Most definitely getting to know the parts of the businesses I had not been exposed to as an editor. [Weideman was editor-in-chief of Huisgenoot, You and Drum previously.] I still learn something new every day.

BizcommunityWhat are you most pleased with?
The fact that I am really enjoying this job! I have always believed life is far too short to be in a job you don't enjoy so it would have been a bit of a crisis if I didn't love this as much as I loved being an editor and journalist. I am really pleased to have the support of such a strong team, and proud of our results in the past fiscal. It has been a sterling team effort.

BizcommunityWhere would you like Media24 to be in five years' time?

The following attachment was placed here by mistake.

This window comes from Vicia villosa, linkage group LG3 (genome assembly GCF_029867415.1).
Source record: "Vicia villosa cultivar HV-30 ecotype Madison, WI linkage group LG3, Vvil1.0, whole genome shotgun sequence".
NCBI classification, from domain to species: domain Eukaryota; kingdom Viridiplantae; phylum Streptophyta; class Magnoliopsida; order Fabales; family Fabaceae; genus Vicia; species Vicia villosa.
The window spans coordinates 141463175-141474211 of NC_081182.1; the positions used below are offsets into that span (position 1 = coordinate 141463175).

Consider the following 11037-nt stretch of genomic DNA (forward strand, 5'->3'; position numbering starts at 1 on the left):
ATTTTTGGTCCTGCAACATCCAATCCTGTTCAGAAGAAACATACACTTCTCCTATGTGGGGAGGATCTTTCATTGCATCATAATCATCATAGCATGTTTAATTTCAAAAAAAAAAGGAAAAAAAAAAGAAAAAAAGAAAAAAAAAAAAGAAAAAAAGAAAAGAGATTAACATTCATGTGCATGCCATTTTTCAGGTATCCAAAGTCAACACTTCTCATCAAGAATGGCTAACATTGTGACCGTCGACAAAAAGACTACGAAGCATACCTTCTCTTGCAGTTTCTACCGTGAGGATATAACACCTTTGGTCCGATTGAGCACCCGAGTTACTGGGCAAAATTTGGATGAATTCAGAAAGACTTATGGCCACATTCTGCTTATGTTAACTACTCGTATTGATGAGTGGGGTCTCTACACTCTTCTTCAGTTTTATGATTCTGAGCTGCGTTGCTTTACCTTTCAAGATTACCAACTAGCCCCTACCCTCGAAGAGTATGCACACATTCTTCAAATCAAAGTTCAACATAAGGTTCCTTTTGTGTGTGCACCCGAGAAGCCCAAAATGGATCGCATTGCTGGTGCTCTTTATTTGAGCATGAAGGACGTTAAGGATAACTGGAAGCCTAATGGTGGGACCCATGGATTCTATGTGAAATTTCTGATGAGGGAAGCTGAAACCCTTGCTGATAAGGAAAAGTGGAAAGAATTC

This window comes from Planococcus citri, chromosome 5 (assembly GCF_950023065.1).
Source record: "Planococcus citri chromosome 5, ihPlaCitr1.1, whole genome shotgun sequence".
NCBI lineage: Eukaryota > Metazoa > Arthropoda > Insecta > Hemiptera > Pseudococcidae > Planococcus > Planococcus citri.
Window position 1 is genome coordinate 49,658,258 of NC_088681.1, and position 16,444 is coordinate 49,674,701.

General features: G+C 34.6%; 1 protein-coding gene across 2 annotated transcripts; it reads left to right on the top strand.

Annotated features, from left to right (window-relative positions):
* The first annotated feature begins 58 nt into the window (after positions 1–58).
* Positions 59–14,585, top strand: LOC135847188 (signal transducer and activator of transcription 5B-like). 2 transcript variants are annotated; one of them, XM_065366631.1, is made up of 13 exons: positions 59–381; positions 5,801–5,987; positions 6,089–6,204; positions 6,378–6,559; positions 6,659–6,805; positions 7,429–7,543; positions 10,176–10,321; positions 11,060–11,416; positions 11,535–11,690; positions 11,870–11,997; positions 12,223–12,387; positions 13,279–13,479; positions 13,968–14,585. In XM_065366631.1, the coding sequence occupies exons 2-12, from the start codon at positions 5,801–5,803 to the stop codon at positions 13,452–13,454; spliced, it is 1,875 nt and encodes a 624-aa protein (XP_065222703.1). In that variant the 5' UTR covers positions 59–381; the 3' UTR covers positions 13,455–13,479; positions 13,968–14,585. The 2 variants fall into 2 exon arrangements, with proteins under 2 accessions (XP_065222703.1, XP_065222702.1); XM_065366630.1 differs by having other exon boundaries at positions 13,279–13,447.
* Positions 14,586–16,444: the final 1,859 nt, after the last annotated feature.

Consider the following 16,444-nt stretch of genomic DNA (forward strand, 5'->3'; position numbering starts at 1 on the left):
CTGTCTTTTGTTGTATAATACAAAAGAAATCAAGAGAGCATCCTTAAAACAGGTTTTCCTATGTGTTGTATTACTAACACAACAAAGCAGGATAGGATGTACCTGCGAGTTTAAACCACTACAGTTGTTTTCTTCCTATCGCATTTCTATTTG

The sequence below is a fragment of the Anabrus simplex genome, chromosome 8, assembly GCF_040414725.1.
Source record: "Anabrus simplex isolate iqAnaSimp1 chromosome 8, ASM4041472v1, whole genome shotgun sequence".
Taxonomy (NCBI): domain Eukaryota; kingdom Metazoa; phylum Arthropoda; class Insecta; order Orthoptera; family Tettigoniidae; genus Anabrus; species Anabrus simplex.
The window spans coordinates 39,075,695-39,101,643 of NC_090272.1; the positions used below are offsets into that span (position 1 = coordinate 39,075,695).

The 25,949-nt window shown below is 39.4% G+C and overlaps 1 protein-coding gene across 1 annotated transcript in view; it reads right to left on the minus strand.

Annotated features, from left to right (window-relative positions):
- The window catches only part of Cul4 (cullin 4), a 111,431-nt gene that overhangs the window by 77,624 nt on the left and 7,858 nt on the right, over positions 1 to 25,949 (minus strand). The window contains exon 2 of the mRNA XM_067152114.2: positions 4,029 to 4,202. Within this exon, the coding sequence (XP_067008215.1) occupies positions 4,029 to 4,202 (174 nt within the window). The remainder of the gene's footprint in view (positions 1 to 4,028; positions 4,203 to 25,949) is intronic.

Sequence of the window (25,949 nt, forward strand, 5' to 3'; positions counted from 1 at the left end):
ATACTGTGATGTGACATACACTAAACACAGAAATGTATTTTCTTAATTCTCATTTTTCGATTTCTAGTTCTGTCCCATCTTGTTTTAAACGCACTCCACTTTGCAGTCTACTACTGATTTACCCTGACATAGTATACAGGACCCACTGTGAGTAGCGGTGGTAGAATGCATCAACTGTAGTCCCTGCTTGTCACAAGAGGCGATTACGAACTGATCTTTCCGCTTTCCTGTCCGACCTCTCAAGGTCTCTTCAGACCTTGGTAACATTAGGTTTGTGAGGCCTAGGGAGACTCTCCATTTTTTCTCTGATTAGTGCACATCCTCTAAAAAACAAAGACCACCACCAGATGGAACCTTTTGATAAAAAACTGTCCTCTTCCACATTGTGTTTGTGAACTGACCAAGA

I am not one to make five-year plans. In fact, I think it is downright stupid to try and predict where media will be in five years' time. It's all simply changing too fast. But I would like Media24 to be renowned for its expertise and excellence in media, in whichever format we will be practising it, hugely profitable and innovative, and a company which attracts the best talent and provides a happy home for its entire staff.

For more:

About Gill Moodie: @grubstreetSA

Gill Moodie (@grubstreetSA) is a freelance journalist, media commentator and the publisher of Grubstreet ( She worked in the print industry in South Africa for titles such as the Sunday Times and Business Day, and in the UK for Guinness Publishing, before striking out on her own. Email Gill at az.oc.teertsburg@llig and follow her on Twitter at @grubstreetSA.

Let's do Biz